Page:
Time and commitment are the cornerstones of any serious endeavor. These two principles anchor the fleeting converted into true believers. And in the congregation of delicatessen culture, I have but one destination, one true church: Brent’s Delicatessen & Restaurant. Now we could circle the culinary mulberry bush with menu discussions ranging from soups to desserts, but my real test of any deli worth their weight is the pastrami. I love pastrami and to me it’s a Holy Meat. It’s own Trinity. Beef, salt, maybe mustard; can anyone argue with this highly intelligent design? Coming from Irish-German stock, I am well qualified to duck a thousand coronary deaths for the love of this traditional cured giant. And for the benefit of my neglected readers, I offer the following: Read, believe and indulge.
Delicatessen Schools of Thought
While many swoon over the Cheesecake Factory/Claim Jumper idea that too much food is a good thing, I do not subscribe to that. I want a meal or in this case a sandwich with which I can actually fit into my mouth as opposed to turning into an uneven open-faced nightmare. Or succumbing to the “I will need a box” reality even before the meal arrives.
In short, I prefer careful thought into my portion and my menu choices. Light eaters will need a box, medium (like myself) won’t have a problem cleaning the plate and heavies can order from the dessert menu.
Fat Vs. Lean
There is also the debate over lean versus fat marbled meats. I have long been a fan of the marbling idea, as it seems to produce a much more tender and flavorful end product. And with this idea Brent’s does the seemingly impossible. They produce lean yet tender pastrami.
I must confess, to me the benchmark of atmosphere is Canter’s in Los Angeles. (Back-story: I was a teenager, it was downtown and my friends said it was “cool”) In being a Southern California native, I really had no idea what a legitimate deli was supposed to “feel” like, but Canter’s is what I imagined an original east coast delicatessen to feel like. And while the Westlake location may feel a bit too sanitary for young and tainted tastes, at this stage in my twilight years it feels bright and inviting. Also keep in mind that it’s only been here since 2006. Give it the time to mature into it’s own museum like its original location in Northridge (circa 1967) has achieved.
I can’t stress enough how wonderful their service is. Being in retail, I am hypercritical of this often overlooked and maligned art. So often I am amazed with the lack of competent service businesses provide. I am always given spot on service. It’s almost become a game for me, “Is this the visit that they fail to show me a good time?” But this has never happened and the game is somewhat dead for lack of players. The wait staff is both knowledgeable and attentive. They nail it every time, busy or slow without fail. Your drinks magically refill, the server asks you if need anything…you never have to hunt for someone who will fulfill your culinary request.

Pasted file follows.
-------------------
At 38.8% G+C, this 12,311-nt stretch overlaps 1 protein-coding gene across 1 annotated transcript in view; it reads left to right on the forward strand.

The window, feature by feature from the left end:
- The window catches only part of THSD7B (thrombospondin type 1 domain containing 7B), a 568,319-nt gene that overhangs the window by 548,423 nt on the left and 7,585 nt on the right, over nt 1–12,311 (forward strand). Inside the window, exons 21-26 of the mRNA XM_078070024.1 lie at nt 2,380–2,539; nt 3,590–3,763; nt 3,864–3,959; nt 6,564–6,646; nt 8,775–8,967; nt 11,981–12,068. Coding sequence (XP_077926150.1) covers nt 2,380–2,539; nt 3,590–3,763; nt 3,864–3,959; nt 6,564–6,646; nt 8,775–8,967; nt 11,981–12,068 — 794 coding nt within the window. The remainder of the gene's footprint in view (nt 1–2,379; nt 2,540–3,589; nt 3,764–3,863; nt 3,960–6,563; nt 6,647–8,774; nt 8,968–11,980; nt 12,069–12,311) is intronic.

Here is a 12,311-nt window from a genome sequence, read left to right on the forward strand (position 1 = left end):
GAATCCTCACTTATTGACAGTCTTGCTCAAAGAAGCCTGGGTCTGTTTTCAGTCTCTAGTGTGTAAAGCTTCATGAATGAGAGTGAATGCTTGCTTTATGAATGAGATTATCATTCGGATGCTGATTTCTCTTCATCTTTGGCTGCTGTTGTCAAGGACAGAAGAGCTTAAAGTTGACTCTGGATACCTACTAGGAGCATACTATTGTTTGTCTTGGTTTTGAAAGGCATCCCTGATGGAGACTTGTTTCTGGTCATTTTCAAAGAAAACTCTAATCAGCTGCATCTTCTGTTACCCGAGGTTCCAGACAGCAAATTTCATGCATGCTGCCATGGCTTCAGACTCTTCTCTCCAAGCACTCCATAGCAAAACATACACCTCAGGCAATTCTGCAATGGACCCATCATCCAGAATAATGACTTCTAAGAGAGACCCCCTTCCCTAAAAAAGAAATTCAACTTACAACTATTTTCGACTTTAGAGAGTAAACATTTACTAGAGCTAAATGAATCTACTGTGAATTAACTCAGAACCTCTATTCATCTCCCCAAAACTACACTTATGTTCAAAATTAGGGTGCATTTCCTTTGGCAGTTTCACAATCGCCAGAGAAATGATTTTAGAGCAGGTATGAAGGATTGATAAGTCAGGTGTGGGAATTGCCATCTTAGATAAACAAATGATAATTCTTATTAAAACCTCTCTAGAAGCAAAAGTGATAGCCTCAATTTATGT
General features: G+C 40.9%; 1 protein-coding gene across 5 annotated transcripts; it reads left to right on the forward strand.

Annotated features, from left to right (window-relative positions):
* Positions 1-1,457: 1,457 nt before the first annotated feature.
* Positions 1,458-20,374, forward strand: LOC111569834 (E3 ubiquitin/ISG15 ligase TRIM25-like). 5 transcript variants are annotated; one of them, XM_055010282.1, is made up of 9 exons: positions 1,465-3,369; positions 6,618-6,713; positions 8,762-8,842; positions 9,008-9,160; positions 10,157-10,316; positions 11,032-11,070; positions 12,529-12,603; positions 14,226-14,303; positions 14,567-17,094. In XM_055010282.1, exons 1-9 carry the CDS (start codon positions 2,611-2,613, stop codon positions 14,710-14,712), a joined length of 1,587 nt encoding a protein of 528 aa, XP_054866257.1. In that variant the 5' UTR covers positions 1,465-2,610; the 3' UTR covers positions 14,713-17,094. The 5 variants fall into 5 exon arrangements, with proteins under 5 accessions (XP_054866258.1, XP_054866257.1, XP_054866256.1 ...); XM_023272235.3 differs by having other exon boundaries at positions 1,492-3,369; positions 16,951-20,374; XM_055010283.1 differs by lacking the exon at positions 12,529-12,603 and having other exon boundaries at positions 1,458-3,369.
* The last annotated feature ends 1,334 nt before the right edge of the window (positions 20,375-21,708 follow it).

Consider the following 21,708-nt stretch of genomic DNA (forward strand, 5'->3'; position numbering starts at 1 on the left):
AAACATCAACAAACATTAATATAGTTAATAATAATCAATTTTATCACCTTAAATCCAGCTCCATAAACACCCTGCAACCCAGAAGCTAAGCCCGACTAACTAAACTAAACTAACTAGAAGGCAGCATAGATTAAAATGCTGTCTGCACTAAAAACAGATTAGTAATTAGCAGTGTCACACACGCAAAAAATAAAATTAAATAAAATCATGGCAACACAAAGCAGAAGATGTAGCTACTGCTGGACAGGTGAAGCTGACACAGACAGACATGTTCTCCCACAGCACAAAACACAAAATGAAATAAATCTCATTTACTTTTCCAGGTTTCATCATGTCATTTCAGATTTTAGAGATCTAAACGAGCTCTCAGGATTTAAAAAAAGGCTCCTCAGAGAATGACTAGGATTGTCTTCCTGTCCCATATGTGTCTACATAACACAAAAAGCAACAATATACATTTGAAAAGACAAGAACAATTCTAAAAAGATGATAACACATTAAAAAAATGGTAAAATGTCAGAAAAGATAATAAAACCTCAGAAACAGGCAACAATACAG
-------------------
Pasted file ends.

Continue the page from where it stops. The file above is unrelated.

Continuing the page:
Considering that you will pay anywhere from $8 to $11 dollars for crappy fast food, I will gladly pay the difference…i.e. I would gladly sacrifice 3 Jerry’s Famous pastrami for one Brent’s Pastrami. I understand this is a bold statement (BTW I love Jerry’s Famous and Solley’s), but I had to elevate the competitive comparison above a Subway or Quiznos.
If you are going to go out, give yourself something extraordinary.
I spoke with the one of the owner’s, Marc Hernandez, and grilled him on the particulars of what makes their pastrami reign supreme. And it really comes down to their infinite and now famous attention to detail. From which cuts make the grade (they use a navel cut of brisket) to how they double steam the meat, meticulously cut it and assemble it.
Marc described that he expects that the sandwiches are “fluffy” as you bite down on them. It should be almost spongy with a clean bite that doesn’t drag other larger pieces of meat away from it. DISCLAIMER this reference really only makes sense after you have tried one of their masterpieces. You won’t realize how many inferior imitations are out there until you experience a sandwich correctly done. Sandwich construction really makes a huge difference.
My Favorite Menu Item
Hands down the Black Pastrami Reuben $13.95. This sandwich needs nothing but a mouth to accommodate it.
Great dining is a combination of unique experiences. Some may make a great sandwich but the service suffers. You may have amazing service but it’s really expensive. But the real measure is when you get both great food and service and you find yourself plotting your next visit before you have even left.
|Westlake Village 2799 Townsgate Road Westlake Village, CA 91361 Phone: 805.557.1882 Hours: Daily 7am to 9pm||Northridge 19565 Parthenia Street Northridge, CA 91324 Phone: 818-886-5679 Hours: Daily 7am to 9pm|